And in the meanwhile, George himself has grown up, to be the sort of man who is attracted to both women, but ends up choosing the one he had, a few years ago, escorted home after a dance where her dress was ruined and she left wearing nothing but a robe held together by one hand. Awkward situations related to that segment include an inadvertently suggestive remark about Mary looking older “without your clothes on,” and a “very interesting situation” when the girl loses her clothing altogether and takes refuge in a hydrangea bush, pleading for an amused George to hand her back her robe.
A few years later, the still-unmarried George jokes with his mother that he’s going to go see Mary for “a little passionate necking,” and when he gets there and proves completely unresponsive to Mary’s attempts to rekindle the old romance, she tells her mother that he is “making violent love” to her—meaning something other than the modern definition of the phrase, but by no means indicating pure, innocent, gentlemanly behavior.
Other characters are seen flirting with women at different points in the movie, and a young Harry Bailey jokingly declares his love for the middle-aged housekeeper and pursues her into the kitchen, swatting her on the behind just before the door shuts. That world that George gets to see, at the end of the movie, in which he had never been born, is taken over with dance clubs, one of them bearing a sign which says, “Gorgeous Girls. Girls. Girls. Girls,” and at another club the police are arresting some of those girls.
Yes, the world without George Bailey is a grim place to be. Without him, people are reduced to poverty, put in insane asylums, or even die; and, interestingly, without George, sin abounds. It might be argued that this is partly because he wasn’t there to stop Mr. Potter from taking over the town and bringing in the bars and dance clubs and their negative influence on the town, but I’m running out of opportunities to play the bad guy, and besides, you do have to be careful about things that might hint at an environmental cause of sin.
Another difference George made in the world was to keep the Bailey Building and Loan running, despite Potter’s attempts to run him out. And the whole point of having a business with the word “loan” in the title is to maintain a borrower/lender relationship, which is something that many families go out of their way to avoid in real life. Mr. Potter, the real bad guy, holds the position that families should “wait and save their money,” to buy a house with cash, while George replies, “Wait? Wait for what? Do you know how long it takes a working man to save up $5,000?” Of course, if you look at the situation objectively (which is what I’m trying to do here), a lot of Christian families actually side with Potter on this issue, out of conviction, but the movie directs them to side with George, perhaps against their convictions.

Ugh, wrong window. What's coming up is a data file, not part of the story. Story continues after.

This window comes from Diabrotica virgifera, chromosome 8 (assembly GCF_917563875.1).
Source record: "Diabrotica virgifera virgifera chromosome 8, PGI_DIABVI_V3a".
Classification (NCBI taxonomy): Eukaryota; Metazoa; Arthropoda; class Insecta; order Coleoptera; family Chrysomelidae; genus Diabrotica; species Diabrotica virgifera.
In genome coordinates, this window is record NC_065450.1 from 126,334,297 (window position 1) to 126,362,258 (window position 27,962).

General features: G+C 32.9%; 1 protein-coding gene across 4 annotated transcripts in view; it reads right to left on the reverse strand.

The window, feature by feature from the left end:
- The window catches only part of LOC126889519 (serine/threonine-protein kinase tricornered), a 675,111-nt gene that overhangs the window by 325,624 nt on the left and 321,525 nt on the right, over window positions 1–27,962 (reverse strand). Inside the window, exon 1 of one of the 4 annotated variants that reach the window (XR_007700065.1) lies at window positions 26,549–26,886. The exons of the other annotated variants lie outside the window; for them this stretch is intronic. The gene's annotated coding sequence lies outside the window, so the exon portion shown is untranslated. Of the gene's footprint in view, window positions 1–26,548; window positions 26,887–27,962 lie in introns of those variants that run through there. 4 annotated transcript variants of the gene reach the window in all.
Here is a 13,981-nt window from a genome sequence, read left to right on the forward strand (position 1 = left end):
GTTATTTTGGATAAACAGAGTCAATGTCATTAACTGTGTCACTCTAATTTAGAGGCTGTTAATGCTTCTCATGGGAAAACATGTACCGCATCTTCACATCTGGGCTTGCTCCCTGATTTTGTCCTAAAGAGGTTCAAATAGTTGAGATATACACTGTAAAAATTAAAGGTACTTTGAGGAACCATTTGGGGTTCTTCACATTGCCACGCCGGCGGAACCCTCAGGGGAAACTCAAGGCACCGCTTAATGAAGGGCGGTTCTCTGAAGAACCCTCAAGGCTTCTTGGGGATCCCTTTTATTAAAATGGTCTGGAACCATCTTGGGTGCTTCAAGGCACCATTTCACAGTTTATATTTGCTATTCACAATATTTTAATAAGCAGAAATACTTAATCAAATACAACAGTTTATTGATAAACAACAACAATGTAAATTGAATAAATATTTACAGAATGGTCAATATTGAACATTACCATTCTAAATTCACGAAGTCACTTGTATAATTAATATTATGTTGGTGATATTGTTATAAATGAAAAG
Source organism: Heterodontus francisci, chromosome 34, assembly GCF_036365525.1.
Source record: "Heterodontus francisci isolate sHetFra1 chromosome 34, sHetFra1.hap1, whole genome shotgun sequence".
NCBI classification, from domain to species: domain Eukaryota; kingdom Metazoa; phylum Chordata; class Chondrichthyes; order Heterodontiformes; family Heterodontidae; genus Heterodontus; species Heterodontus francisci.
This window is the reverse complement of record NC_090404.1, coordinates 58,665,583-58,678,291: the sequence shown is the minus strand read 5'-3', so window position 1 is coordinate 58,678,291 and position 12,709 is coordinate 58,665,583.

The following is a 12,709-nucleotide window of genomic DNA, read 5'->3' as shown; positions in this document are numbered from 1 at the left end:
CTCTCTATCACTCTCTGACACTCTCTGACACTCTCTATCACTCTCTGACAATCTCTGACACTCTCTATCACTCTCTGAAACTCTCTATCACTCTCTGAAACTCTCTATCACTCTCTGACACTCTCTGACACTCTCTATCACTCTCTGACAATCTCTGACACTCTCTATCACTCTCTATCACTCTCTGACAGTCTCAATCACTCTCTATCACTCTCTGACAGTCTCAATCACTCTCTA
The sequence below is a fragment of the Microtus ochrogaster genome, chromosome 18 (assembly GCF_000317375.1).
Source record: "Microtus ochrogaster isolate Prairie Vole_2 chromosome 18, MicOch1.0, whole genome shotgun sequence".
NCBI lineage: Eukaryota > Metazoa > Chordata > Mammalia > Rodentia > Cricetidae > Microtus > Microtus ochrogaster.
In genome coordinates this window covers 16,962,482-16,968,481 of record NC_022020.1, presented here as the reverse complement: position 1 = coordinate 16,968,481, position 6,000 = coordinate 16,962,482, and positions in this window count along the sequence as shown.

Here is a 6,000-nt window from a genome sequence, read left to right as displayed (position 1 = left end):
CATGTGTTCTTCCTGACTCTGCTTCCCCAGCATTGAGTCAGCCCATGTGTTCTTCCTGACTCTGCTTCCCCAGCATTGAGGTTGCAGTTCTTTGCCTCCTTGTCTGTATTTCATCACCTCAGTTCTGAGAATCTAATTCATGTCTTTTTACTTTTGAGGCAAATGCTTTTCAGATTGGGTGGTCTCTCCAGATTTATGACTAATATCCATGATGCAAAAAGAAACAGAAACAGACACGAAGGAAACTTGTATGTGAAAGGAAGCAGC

The middle-aged housekeeper is a feminist—an all-children-should-be-girls, I’ve-been-saving-this-money-for-a-divorce-if-ever-I-get-a-husband kind of feminist, and while her views are supposed to be comical, and therefore not very reasonable, the comedy could end up making the feminism seem acceptable.
Comedy can make a lot of things feel acceptable in the movies. For instance, the silliness and immaturity when the dance floor opens up and everyone starts jumping into the swimming pool beneath it, the commitment-less romantic interludes between George and Mary, the inclination to take out frustration on inanimate objects, and a lot of things from the categories I’ve already finished talking about. Tradition, or perhaps historical accuracy, can also create a false acceptability about some of the actions and attitudes in movies like It’s a Wonderful Life. Back when that movie was made, most people didn’t see anything wrong with the idea of marrying a girl your family’s never even heard of, or marrying a man before you’ve met any of his family—or with the idea of going off on your honeymoon with an “After that, who cares?” philosophy and absolutely no plans or provisions for the future.